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The effect of a prolonged running trial on the energy cost of running (Cr) during a 60-km ultramarathon simulation at the pace of a 100-km competition was investigated in 13 men (40.8 ± 5.6 y, 70.7 ± 5.5 kg, 177.5 ± 4.5 cm) and 5 women (40.4 ± 2.3 y, 53.7 ± 4.4 kg, 162.4 ± 4.8 cm) who participated in a 60-km trial consisting of 3 consecutive 20-km laps. Oxygen uptake (VO2) at steady state was determined at constant speed before the test and at the end of each lap; stride length (SL) and frequency and contact time were measured at the same time points; serum creatine kinase (S-CPK) was measured before and at the end of the test. Cr in J · kg−1 · m−1, as calculated from VO2ss and respiratory-exchange ratio, did not increase with distance. SL significantly decreased with distance. The net increase in S-CPK was linearly related with the percentage increase of Cr observed during the trial. It is concluded that, in spite of increased S-CPK, this effort was not able to elicit any peripheral or central fatigue or biomechanical adaptation leading to any modification of Cr.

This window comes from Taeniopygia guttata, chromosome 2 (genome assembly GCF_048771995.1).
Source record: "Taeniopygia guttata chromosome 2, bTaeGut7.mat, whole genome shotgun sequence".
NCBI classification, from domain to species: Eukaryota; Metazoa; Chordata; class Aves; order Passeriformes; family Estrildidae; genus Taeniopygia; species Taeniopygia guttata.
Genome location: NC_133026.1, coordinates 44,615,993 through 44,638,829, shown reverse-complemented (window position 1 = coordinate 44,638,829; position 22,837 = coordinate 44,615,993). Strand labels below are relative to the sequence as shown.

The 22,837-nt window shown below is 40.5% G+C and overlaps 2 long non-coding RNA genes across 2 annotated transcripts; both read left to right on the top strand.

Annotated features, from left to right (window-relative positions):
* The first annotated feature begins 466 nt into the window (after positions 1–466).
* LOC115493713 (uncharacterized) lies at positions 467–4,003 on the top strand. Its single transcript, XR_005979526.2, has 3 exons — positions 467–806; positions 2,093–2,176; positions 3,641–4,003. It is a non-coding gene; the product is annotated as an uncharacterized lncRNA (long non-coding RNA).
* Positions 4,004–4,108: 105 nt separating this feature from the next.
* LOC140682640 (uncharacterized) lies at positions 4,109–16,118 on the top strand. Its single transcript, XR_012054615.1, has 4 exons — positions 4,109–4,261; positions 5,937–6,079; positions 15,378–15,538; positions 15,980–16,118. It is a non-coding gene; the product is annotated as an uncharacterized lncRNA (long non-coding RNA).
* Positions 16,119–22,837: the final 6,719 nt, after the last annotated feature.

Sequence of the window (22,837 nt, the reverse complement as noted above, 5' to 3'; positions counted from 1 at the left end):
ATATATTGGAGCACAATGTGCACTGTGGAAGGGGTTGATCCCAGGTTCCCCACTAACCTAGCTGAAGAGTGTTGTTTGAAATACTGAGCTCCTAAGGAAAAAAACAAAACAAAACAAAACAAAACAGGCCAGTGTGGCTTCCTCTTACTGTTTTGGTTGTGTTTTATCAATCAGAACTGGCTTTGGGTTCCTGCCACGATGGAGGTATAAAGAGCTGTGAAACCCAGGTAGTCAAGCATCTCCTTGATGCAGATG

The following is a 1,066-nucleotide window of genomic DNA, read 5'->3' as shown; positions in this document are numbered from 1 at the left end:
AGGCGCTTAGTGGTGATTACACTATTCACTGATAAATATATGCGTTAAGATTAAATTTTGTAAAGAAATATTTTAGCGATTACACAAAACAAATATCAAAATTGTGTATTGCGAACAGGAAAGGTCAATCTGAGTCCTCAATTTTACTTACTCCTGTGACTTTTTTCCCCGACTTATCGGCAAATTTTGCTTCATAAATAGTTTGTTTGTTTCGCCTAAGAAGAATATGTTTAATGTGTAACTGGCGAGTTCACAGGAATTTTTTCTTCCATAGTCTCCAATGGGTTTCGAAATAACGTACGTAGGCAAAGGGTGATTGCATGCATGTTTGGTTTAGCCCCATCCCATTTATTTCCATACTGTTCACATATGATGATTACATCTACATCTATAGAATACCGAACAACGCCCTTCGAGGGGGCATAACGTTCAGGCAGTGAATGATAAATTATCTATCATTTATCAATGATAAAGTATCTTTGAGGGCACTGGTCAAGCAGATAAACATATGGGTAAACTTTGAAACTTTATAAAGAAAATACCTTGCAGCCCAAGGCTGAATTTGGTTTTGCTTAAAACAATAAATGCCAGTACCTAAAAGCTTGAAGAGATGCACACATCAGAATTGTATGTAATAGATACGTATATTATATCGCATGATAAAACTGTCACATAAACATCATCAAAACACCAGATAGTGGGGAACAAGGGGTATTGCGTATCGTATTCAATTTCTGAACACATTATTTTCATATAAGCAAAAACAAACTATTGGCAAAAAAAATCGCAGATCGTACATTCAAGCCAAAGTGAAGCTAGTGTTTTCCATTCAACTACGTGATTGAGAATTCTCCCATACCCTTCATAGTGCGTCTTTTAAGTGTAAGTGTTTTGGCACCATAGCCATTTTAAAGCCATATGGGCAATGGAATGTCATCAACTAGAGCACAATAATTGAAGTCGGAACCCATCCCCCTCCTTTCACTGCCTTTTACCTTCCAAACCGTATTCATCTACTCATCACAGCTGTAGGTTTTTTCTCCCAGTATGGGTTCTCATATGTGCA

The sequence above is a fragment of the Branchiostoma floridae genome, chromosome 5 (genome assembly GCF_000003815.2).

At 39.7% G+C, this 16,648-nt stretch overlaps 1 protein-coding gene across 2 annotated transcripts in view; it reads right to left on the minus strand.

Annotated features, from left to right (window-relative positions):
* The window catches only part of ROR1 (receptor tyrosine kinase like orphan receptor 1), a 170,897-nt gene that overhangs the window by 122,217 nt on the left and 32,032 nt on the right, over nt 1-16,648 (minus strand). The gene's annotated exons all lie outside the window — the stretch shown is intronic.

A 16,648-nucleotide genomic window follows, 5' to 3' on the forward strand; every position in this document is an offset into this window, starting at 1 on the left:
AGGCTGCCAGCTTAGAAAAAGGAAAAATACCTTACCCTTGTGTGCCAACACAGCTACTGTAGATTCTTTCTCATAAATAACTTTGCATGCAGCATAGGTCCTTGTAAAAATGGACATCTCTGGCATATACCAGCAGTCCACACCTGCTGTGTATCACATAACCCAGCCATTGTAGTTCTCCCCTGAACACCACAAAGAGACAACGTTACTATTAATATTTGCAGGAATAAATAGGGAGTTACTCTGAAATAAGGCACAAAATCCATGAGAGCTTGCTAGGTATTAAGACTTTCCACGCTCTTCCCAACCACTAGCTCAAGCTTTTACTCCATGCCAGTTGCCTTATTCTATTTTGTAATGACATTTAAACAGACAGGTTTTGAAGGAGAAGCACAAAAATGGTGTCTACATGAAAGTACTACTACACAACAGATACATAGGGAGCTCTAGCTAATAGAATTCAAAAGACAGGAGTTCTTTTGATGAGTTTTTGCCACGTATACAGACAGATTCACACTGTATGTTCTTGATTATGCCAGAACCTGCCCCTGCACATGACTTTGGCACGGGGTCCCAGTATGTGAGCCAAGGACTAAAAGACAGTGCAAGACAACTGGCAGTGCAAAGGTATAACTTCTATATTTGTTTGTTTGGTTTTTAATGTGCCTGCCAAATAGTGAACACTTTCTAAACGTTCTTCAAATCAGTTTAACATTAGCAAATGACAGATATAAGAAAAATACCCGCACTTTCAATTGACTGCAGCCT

Schena, Pellegrini, Tarperi, Calabria, and Capelli are with the Dept of Neurological and Movement Sciences, and Salvagno, the School of Medicine, University of Verona, Verona, Italy. Address author correspondence to Carlo Capelli at

International Journal of Sports Physiology and Performance